In our last blog post we explored the importance of “culturally rebranding” to meet your target audiences’ needs. This week, we will take the discussion a step back and focus on how to prepare your business to “go global.”

UNO works with a lot of companies that want to develop a presence in international markets. Before embarking on new territory it’s important to understand the culture, customs, needs, and unspoken rules that will ultimately help you better tailor your concept for that country.

It is essential, before entering a new market to identify the motivations behind your decision to explore entering the international marketplace. Look at what your domestic marketing strategy has been and how the business plan needs to be tailored to be positively received in a different market.

Here are UNO’s top tips to help prepare your business to enter the international market:

  1. Learn the customs and business etiquette. When entering a foreign market make sure you know the country’s history, the proper way to greet someone, the ordinary times for lunch and/or prayer. Make sure you are communicating with them in the expected way within their society — using appropriate salutations, etc. Building rapport with people and understanding their value system are essential tools for doing business globally.
  2. Learn the language. Understanding the language of the market you’re entering is essential. When you visit a country for the first time, hire a local guide or translator—especially if you’re not fluent in the language. The U.S. Embassy should be able to put you in touch with a guide; ask for someone with connections in your industry. The price for an interpreter depends on where you’re going and what level of expertise you want. Make sure you know what you’re getting – a good guide will open up doors for you.
  3. Check out the competition. Has one of your competitors tried to enter this market before? What obstacles did they face? How did they approach the new market? And most importantly, what would you do differently? The Department of Commerce website is a good place to start for helpful information including country fact sheets and press releases.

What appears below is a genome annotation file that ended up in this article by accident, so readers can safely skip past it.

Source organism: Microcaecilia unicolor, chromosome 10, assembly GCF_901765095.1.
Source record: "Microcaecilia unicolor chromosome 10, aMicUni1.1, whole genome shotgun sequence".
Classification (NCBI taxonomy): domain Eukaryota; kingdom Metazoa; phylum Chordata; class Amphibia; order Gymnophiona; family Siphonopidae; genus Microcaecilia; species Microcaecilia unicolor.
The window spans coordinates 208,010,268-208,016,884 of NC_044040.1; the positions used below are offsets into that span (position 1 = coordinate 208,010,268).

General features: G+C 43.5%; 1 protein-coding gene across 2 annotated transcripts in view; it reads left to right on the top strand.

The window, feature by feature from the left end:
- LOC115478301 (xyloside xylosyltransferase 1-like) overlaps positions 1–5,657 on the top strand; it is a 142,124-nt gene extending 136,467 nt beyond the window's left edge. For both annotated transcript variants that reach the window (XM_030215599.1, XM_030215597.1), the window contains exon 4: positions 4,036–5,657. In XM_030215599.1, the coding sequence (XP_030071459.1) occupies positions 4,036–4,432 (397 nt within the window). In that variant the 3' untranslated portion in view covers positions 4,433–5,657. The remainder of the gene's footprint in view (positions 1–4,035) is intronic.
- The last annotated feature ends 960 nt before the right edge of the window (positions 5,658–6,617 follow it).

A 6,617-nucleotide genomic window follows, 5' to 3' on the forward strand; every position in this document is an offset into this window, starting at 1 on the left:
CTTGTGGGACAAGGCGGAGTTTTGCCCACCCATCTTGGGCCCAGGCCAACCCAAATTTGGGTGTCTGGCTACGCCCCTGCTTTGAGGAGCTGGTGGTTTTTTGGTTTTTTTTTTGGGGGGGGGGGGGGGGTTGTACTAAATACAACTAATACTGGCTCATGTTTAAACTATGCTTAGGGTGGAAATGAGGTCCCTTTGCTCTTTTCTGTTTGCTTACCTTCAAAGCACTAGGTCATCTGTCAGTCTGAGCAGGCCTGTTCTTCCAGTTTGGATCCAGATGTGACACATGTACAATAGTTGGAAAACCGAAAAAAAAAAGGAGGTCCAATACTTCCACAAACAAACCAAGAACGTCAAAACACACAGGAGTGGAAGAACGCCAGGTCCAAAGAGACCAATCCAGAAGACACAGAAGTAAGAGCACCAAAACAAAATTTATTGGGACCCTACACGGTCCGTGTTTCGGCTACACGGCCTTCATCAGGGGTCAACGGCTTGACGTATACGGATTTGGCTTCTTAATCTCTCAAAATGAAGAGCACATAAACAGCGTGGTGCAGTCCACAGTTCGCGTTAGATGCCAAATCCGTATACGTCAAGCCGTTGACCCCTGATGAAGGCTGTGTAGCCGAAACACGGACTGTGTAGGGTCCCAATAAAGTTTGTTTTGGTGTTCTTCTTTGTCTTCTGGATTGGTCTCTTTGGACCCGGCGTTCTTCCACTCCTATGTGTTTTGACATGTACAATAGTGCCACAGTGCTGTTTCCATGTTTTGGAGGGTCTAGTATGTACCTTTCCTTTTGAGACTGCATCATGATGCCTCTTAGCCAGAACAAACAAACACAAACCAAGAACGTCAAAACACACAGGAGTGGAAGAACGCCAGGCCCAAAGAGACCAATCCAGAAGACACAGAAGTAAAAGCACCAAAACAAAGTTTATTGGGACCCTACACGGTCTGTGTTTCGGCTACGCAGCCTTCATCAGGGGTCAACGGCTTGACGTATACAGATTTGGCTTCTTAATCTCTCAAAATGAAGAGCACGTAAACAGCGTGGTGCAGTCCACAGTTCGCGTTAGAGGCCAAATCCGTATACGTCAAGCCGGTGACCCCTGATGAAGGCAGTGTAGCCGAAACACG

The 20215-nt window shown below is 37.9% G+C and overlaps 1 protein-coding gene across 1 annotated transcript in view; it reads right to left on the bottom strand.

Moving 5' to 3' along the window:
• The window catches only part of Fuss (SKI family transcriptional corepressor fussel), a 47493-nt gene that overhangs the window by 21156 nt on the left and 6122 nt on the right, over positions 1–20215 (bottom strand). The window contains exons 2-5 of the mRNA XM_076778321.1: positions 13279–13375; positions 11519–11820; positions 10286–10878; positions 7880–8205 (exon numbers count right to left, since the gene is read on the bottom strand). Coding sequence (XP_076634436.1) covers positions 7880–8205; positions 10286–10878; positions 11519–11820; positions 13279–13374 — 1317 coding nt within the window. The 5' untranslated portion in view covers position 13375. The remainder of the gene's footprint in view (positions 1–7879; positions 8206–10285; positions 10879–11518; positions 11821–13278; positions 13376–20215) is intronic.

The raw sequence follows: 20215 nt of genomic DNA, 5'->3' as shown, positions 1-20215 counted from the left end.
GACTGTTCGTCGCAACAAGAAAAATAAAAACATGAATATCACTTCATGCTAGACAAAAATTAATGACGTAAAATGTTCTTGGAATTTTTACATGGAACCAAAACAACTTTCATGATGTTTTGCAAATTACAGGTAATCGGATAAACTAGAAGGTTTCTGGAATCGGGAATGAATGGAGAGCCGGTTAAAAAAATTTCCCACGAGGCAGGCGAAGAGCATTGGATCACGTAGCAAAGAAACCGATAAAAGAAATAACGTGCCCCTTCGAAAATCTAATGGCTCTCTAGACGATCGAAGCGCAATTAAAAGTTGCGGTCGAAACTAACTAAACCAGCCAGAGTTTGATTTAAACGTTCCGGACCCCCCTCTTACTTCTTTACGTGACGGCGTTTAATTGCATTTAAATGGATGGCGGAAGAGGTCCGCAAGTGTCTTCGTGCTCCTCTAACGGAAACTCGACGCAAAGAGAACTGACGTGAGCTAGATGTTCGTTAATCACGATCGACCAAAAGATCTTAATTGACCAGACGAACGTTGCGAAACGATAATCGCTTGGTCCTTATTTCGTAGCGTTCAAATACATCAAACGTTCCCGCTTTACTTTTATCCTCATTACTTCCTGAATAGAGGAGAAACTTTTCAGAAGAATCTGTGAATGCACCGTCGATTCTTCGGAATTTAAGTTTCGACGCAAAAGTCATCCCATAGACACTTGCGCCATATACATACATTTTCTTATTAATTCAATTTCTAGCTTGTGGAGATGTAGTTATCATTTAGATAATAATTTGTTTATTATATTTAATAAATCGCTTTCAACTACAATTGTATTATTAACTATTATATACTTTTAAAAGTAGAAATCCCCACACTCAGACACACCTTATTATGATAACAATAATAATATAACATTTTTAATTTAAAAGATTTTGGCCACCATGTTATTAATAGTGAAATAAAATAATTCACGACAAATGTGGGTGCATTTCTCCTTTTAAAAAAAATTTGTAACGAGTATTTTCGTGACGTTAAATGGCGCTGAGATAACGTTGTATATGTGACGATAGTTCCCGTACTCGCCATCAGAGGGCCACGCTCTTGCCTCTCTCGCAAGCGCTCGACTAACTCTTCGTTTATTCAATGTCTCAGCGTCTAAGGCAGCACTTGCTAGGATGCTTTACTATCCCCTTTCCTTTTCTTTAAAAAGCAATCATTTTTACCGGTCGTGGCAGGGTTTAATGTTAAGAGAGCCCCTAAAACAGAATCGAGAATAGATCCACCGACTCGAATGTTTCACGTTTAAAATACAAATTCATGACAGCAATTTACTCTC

4. Check in often. If you’re looking to expand globally, you’ll need to be in constant communication with distributors, sales reps, and other colleagues. Phone and e-mail can be impersonal – using online-video conferencing could be a good alternative if you’re unable to travel to the new market often.
  5. Learn the laws. Overseas, your company will be subject to unfamiliar regulations. Get solid contracts with the companies you’re working with in the new market – preferably contracts that you can enforce in the United States. And, when you’re doing business in a non-English speaking country, make sure you can communicate effectively with your local partners. Again, learning the language is essential to ensuring success in international markets.
  6. Focus groups, focus groups, focus groups! Understanding each country’s culture means you have to find ways to reach what would otherwise be the same demographic but in a different location. A new approach may be needed to make your product or service suitable to the needs of a new market. Studying these cultures, including their professional and personal customs, will ensure that you conduct yourself in a respectful way. This will also signal to business leaders and potential customers in the new market that you know their protocol, you’ve done the research and you’ve taken the time to adapt your business to their culture.

More and more small businesses are finding it easier and more profitable to expand their business internationally. A well-conceived strategy to go global can actually reduce risk for your business and build sales.  For more information on the consulting services that UNO offers to businesses going global, contact us at

Going Global?